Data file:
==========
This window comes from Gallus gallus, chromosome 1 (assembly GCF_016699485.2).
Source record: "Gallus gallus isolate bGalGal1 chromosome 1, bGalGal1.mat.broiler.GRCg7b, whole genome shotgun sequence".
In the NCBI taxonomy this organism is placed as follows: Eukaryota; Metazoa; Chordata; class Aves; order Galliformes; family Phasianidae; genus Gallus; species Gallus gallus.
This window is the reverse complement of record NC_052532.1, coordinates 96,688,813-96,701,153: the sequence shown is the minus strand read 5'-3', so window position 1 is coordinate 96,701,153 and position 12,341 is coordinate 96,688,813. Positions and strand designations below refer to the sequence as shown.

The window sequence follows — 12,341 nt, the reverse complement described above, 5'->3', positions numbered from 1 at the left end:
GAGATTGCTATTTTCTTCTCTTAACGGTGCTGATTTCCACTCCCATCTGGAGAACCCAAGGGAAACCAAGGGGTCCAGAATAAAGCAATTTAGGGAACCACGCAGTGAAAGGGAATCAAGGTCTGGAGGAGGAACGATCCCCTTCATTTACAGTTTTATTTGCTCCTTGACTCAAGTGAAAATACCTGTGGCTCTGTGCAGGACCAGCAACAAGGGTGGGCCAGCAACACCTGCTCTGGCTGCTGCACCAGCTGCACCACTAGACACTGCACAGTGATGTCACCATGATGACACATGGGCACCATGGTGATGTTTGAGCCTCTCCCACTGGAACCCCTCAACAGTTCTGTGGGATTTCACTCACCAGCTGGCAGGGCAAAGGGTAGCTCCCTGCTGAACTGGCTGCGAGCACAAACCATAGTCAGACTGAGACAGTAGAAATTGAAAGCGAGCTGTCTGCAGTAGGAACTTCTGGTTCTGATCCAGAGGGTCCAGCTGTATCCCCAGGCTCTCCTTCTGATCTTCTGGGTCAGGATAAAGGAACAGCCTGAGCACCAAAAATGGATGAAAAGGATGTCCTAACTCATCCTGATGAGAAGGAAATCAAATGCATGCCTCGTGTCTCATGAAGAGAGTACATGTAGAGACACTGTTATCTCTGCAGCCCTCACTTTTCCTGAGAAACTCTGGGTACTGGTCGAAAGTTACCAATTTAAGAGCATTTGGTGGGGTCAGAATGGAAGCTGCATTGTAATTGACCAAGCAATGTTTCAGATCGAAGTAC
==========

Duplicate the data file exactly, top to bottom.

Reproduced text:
This window comes from Gallus gallus, chromosome 1 (assembly GCF_016699485.2).
Source record: "Gallus gallus isolate bGalGal1 chromosome 1, bGalGal1.mat.broiler.GRCg7b, whole genome shotgun sequence".
In the NCBI taxonomy this organism is placed as follows: Eukaryota; Metazoa; Chordata; class Aves; order Galliformes; family Phasianidae; genus Gallus; species Gallus gallus.
This window is the reverse complement of record NC_052532.1, coordinates 96,688,813-96,701,153: the sequence shown is the minus strand read 5'-3', so window position 1 is coordinate 96,701,153 and position 12,341 is coordinate 96,688,813. Positions and strand designations below refer to the sequence as shown.

The window sequence follows — 12,341 nt, the reverse complement described above, 5'->3', positions numbered from 1 at the left end:
GAGATTGCTATTTTCTTCTCTTAACGGTGCTGATTTCCACTCCCATCTGGAGAACCCAAGGGAAACCAAGGGGTCCAGAATAAAGCAATTTAGGGAACCACGCAGTGAAAGGGAATCAAGGTCTGGAGGAGGAACGATCCCCTTCATTTACAGTTTTATTTGCTCCTTGACTCAAGTGAAAATACCTGTGGCTCTGTGCAGGACCAGCAACAAGGGTGGGCCAGCAACACCTGCTCTGGCTGCTGCACCAGCTGCACCACTAGACACTGCACAGTGATGTCACCATGATGACACATGGGCACCATGGTGATGTTTGAGCCTCTCCCACTGGAACCCCTCAACAGTTCTGTGGGATTTCACTCACCAGCTGGCAGGGCAAAGGGTAGCTCCCTGCTGAACTGGCTGCGAGCACAAACCATAGTCAGACTGAGACAGTAGAAATTGAAAGCGAGCTGTCTGCAGTAGGAACTTCTGGTTCTGATCCAGAGGGTCCAGCTGTATCCCCAGGCTCTCCTTCTGATCTTCTGGGTCAGGATAAAGGAACAGCCTGAGCACCAAAAATGGATGAAAAGGATGTCCTAACTCATCCTGATGAGAAGGAAATCAAATGCATGCCTCGTGTCTCATGAAGAGAGTACATGTAGAGACACTGTTATCTCTGCAGCCCTCACTTTTCCTGAGAAACTCTGGGTACTGGTCGAAAGTTACCAATTTAAGAGCATTTGGTGGGGTCAGAATGGAAGCTGCATTGTAATTGACCAAGCAATGTTTCAGATCGAAGTAC